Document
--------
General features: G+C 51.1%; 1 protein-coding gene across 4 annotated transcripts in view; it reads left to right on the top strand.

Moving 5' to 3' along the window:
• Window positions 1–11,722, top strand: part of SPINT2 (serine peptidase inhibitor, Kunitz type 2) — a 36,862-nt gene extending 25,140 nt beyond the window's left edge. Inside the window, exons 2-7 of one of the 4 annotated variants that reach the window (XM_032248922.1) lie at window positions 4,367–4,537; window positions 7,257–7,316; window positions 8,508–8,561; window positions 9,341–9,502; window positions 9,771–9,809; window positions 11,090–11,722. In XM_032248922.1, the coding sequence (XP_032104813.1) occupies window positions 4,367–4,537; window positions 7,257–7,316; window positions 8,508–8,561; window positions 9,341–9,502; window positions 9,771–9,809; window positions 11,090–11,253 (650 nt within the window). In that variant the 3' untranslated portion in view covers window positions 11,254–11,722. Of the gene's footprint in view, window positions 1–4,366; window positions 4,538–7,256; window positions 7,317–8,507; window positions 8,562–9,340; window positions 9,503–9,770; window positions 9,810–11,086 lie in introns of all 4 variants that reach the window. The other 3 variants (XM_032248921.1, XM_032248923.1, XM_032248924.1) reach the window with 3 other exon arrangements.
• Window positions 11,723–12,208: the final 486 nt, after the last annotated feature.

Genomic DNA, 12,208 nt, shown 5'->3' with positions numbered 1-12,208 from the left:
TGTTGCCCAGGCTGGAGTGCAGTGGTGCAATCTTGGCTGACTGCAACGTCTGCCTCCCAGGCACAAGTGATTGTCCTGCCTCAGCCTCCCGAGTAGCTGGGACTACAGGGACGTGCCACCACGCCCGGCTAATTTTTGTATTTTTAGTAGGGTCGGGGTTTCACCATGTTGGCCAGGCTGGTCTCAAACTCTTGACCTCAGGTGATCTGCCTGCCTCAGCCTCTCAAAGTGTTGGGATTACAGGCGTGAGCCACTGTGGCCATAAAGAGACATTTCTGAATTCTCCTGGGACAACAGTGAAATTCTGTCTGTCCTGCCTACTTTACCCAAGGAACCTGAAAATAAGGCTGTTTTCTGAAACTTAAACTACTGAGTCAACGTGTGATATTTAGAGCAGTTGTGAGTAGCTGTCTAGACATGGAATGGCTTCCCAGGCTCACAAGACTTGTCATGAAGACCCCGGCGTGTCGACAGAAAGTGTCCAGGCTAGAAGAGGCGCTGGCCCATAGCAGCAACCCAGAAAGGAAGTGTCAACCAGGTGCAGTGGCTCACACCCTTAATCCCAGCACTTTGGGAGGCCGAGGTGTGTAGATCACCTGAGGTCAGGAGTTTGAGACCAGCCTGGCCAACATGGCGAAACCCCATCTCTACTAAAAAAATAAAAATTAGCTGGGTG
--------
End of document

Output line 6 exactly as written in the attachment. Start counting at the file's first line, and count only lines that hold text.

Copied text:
TGTTGCCCAGGCTGGAGTGCAGTGGTGCAATCTTGGCTGACTGCAACGTCTGCCTCCCAGGCACAAGTGATTGTCCTGCCTCAGCCTCCCGAGTAGCTGGGACTACAGGGACGTGCCACCACGCCCGGCTAATTTTTGTATTTTTAGTAGGGTCGGGGTTTCACCATGTTGGCCAGGCTGGTCTCAAACTCTTGACCTCAGGTGATCTGCCTGCCTCAGCCTCTCAAAGTGTTGGGATTACAGGCGTGAGCCACTGTGGCCATAAAGAGACATTTCTGAATTCTCCTGGGACAACAGTGAAATTCTGTCTGTCCTGCCTACTTTACCCAAGGAACCTGAAAATAAGGCTGTTTTCTGAAACTTAAACTACTGAGTCAACGTGTGATATTTAGAGCAGTTGTGAGTAGCTGTCTAGACATGGAATGGCTTCCCAGGCTCACAAGACTTGTCATGAAGACCCCGGCGTGTCGACAGAAAGTGTCCAGGCTAGAAGAGGCGCTGGCCCATAGCAGCAACCCAGAAAGGAAGTGTCAACCAGGTGCAGTGGCTCACACCCTTAATCCCAGCACTTTGGGAGGCCGAGGTGTGTAGATCACCTGAGGTCAGGAGTTTGAGACCAGCCTGGCCAACATGGCGAAACCCCATCTCTACTAAAAAAATAAAAATTAGCTGGGTG